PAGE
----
Web 2.0 Expo: A Showcase for Innovation

Heading to San Francisco for the Web 2.0 Expo this weekend and am eagerly anticipating it. The sessions are top notch; there will be launches, announcements and many vendors; and I have several meetings I’m pleased to be in.

As is typical for me, there are numerous concurrent sessions I’d like to be in at every time slot during the day! I know it’s impossible to experience it all — and I rely on other bloggers like ReadWriteWeb to tell me the highlights of conferences that I AM ACTUALLY AT! — so hopefully I won’t miss much and the hallway conversations are routinely 10x more meaningful…so I’m looking forward to those almost as much.

Knowing what I do about the Expo at this stage (from talks with the CMP Media folks), there’s no question that this Expo needs to be regionalized for other States in the US and other countries. As I’ve stated many times before, just look at the incredible value of the hundreds of Web 2.0 companies you can get to from lists like the ones here. How many of them have you heard of? How is a business leader, functional department head or project team even have solutions like these on their radar screens?

Over and over again I’ve worked with clients, friends and family to whom I’ve recommended one or more solutions from these lists. Over the last five quarters, I’ve gone through ALL these lists and looked at ALL the value propositions of these companies. This exercise has given me a solid feel for how well their value propositions are presented on their site (and sadly not very well in many cases) while allowing me to also take more “test drives” than I care to count.

What that constant trolling and analyzing has done for me is this: I can match solutions to needs or instantly provide people with a starting point for their own due diligence or exploration. The biggest consequence of these efforts is that I’m more excited and enthusiastic about the Internet-as-a-platform and Web 2.0 (or NextGenWeb, FutureWeb or whatever you care to call it) than almost anyone else I know. This excitement, the possibilities, the opportunities need to be more widely disseminated since the wide majority of people are clueless about what’s going on with the emergent Internet/Web platform…let alone the almost laughingly huge number of solutions that are already built and just waiting for them to use.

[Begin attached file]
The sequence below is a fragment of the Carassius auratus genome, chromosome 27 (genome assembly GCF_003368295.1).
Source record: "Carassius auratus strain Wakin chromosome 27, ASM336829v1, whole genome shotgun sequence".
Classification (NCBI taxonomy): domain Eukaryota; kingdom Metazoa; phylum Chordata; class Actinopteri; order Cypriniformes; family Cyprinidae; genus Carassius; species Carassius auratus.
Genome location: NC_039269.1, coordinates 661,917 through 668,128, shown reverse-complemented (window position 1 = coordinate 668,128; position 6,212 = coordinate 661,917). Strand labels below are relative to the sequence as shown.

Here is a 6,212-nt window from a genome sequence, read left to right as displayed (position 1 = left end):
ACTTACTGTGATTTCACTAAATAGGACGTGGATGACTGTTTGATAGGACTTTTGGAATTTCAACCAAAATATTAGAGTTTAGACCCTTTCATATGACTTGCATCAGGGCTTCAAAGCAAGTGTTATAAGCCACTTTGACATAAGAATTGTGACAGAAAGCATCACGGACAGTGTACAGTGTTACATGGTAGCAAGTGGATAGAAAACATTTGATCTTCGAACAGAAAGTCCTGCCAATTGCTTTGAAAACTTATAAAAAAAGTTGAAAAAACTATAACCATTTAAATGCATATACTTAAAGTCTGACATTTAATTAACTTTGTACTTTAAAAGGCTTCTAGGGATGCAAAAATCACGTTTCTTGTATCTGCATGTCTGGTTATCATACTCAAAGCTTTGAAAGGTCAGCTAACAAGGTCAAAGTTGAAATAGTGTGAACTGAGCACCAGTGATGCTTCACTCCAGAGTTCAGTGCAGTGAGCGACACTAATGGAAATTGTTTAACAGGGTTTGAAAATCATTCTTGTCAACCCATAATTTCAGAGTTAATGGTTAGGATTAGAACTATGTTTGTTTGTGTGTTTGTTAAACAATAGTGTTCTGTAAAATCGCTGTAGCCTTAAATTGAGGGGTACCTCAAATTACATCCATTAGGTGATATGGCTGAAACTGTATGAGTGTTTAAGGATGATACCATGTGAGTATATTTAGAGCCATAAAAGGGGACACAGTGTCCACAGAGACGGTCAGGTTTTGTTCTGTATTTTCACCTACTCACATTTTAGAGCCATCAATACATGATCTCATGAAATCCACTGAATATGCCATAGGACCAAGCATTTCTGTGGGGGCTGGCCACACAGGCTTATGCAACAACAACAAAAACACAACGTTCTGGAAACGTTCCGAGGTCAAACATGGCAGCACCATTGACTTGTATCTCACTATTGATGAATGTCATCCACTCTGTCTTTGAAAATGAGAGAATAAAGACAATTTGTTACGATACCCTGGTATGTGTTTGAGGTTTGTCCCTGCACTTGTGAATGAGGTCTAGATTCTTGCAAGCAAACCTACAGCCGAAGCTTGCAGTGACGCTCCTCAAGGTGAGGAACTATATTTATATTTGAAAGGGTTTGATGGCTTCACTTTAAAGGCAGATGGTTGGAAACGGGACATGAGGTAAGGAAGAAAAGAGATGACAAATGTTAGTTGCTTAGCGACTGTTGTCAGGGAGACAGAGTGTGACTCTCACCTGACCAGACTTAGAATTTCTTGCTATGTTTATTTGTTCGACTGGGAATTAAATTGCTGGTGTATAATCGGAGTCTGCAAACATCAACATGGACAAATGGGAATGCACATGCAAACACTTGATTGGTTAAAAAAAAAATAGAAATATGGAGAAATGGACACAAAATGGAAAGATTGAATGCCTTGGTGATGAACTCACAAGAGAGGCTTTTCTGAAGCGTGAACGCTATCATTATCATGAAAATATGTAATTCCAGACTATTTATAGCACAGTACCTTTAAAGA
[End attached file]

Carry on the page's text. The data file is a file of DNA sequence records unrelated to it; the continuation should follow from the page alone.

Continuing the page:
If you’d like to be able to take a peek at the booths in the Expo pavilion and see for yourself, I’ve been provided with a code to get a $100 discount you can use when you register *in advance on the Web*:  webex07mk38

This is good for $100 off any conference pass (if you want to pay the big bucks and see the sessions) or the Expo pass (which costs $100, so using the code makes attending the exhibit area free).

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  1. Tony on April 13, 2007 at 9:03 am

    I hope I were in west coast.

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About Steve Borsch

Strategist. Learner. Idea Guy. Salesman. Connector of Dots. Friend. Husband & Dad. CEO. Janitor. More here.

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Connecting the Dots Podcast

Podcasting hit the mainstream in July of 2005 when Apple added podcast show support within iTunes. I'd seen this coming so started podcasting in May of 2005 and kept going until August of 2007. Unfortunately was never 'discovered' by national broadcasters, but made a delightfully large number of connections with people all over the world because of these shows. Click here to view the archive of my podcast posts.